Finally, we are converging these five core components with each other. That is “Project Convergence.” And that is how the Army will contribute to Combined Joint All-Domain Command and Control. We will be able to see, understand, decide, and act first, and we will win.
As I mentioned earlier, Transformation also includes establishing new organizations, and reorganizing critical capabilities. In addition to new organizations like Multi- Domain Task Forces, we have formed 6 Security Force Assistance Brigades – 5 in the Active Component and 1 in the National Guard. The SFABs are established to train, advise and assist our military partners around the world and are aligned to Combatant Commands. These organizations allow us to compete and strengthen relationships and interoperability with our Allies and Partners.
We are also developing organizations to operate in the information space to enable us to counter the weaponization of information by our competitors.
We also continue to transform how we train the future force. We are building the synthetic training environment like “One World Terrain” and cyber ranges to train our force to defeat emerging threats in these environments. We are developing virtual reality and augmented reality training through systems like the Integrated Visual Augmentation System, IVAS. These environments enable training to meet the
Multi-Domain Operations concept, and train across all five domains using innovative technologies. Our six Modernization Priorities haven’t changed, and we are aggressively committed to developing and fielding these systems. The time is now to continue our momentum.
Part of this transformation is how we develop the systems themselves. Take IVAS as an example. In less than two years, we were able to take a great idea from concept to prototype. We combined the efforts of our traditional night-vision goggle partners with non-traditional partners, like computer experts and gamers, to design a transformational platform for our warfighters. What started off as a system to improve our night vision turned into a totally new capability. It will change how Soldiers plan, rehearse and execute operations.
In planning, it will provide technology like room mapping – where Soldiers will map the terrain around them, and then use those graphics to build tactical plans.
In rehearsal, IVAS technologies will provide a virtual reality training environment that replicates the operational environment. Soldiers will conduct rehearsals, where through their IVAS, they will see, move and operate as if they were on the objective.
In execution, the Soldiers will continue to wear IVAS. Now operating in familiar terrain, they can be augmented with tools like real time video feeds from drones. IVAS will also link to the scope of the Soldiers’ weapon, and allow them to shoot around corners or over obstacles, while staying behind cover.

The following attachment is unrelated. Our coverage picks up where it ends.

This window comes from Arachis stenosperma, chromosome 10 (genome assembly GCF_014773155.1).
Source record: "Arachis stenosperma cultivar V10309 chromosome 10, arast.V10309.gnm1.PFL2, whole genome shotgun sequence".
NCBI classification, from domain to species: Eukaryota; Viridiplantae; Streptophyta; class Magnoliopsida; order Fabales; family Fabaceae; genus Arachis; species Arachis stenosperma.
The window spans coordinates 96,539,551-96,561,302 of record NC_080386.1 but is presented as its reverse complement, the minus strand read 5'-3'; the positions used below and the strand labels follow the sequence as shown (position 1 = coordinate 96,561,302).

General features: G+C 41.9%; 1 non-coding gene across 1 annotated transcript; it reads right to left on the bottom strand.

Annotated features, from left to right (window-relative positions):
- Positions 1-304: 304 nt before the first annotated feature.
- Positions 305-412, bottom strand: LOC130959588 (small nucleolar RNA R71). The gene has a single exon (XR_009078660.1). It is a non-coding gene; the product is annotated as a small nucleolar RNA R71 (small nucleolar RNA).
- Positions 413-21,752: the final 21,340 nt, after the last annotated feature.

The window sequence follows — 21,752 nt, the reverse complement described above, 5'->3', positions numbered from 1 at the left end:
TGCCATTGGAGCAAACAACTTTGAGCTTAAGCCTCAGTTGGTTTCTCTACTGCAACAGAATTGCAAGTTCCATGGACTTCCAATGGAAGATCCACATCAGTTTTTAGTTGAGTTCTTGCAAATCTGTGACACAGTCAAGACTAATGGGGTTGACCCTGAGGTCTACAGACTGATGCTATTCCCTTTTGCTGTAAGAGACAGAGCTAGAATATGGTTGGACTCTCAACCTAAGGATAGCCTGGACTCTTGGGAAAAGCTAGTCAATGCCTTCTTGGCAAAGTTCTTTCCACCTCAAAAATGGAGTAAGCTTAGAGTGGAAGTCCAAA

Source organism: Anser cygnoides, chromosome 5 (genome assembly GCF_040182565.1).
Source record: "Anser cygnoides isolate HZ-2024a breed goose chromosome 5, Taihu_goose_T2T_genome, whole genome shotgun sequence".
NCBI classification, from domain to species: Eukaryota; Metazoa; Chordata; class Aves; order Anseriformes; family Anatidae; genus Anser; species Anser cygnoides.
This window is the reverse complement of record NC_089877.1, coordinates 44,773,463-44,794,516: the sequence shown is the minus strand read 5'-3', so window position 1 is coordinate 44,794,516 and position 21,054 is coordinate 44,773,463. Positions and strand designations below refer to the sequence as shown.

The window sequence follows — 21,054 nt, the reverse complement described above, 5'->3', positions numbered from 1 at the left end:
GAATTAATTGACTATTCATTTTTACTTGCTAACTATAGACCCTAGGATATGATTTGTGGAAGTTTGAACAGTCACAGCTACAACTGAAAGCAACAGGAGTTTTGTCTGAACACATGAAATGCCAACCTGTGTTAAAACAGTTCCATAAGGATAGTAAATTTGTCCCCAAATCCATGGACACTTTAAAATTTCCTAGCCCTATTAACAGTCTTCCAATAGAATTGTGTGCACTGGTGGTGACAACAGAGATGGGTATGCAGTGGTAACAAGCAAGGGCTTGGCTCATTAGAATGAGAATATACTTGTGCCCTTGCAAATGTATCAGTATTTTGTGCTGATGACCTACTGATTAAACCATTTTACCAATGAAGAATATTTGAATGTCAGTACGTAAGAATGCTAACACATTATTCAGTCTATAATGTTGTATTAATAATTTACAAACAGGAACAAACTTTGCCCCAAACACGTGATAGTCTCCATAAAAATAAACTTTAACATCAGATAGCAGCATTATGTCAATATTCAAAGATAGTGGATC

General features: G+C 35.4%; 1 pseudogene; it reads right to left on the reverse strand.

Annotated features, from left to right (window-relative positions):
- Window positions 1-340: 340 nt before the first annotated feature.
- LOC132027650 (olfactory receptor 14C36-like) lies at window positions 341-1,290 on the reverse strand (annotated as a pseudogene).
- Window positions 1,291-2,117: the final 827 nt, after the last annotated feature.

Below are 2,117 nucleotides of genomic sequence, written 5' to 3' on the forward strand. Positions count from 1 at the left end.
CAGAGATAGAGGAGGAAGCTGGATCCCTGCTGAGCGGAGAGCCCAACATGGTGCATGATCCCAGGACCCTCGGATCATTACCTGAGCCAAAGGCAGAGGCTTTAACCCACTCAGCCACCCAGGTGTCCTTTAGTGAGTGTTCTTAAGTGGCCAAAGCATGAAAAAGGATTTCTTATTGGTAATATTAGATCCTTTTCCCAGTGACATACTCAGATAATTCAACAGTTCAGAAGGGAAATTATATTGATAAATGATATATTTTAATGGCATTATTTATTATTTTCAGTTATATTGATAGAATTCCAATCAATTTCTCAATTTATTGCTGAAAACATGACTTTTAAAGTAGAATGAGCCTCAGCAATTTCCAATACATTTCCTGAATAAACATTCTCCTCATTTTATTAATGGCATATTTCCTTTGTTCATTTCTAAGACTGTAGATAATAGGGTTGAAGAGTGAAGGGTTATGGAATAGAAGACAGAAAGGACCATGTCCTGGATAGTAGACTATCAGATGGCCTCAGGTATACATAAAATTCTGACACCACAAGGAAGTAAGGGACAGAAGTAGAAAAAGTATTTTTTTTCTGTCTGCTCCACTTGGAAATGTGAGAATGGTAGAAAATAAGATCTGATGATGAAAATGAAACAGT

And what’s really exciting, is who knows what else our Soldiers can do with this platform in the future.
We’re also applying transformational approaches across the other six modernization priorities. For example:
For long-range precision fires, we have had very successful tests with the Hypersonic and Precision Strike Missiles. These will give us the ability to penetrate anti-access and area denial systems. They provide us the capability to strike dynamic targets, to include sinking ships.
We’ve recently conducted the down select for the Future Attack Reconnaissance Aircraft and the Future Long-Range Assault Aircraft. Future Vertical Lift will give us the ability to conduct long range aviation operations, increase our loiter times, and extend our battlespace range and depth. And we also just conducted a successful test with the Integrated Air and Missile Defense Battle Command System.
We are not going to do this alone. Our Allies and Partners are critical in achieving Combined, Joint, All Domain Operations and maintaining strength across many regions of the world. Our vision is to engage with our Allies and Partners, and train closely with them to build on our capabilities and interoperability.
So to all our Allies and Partners watching today, you are incredibly important to us. Our vision of the future includes close, productive ties with all of you, and we want to continue growing stronger together.
Let me close by saying, these are challenging times, but the great thing about challenging times is there is opportunity to transform.
The Time is now to transform how we take care of our People. The Time is now to transform our doctrine, our organizations, our training, and our equipment, And the Time is now to transform how we compete around the world.
Thank you all for what you do to protect this great nation of ours.
It’s about People First, Winning Matters, and we remain Army Strong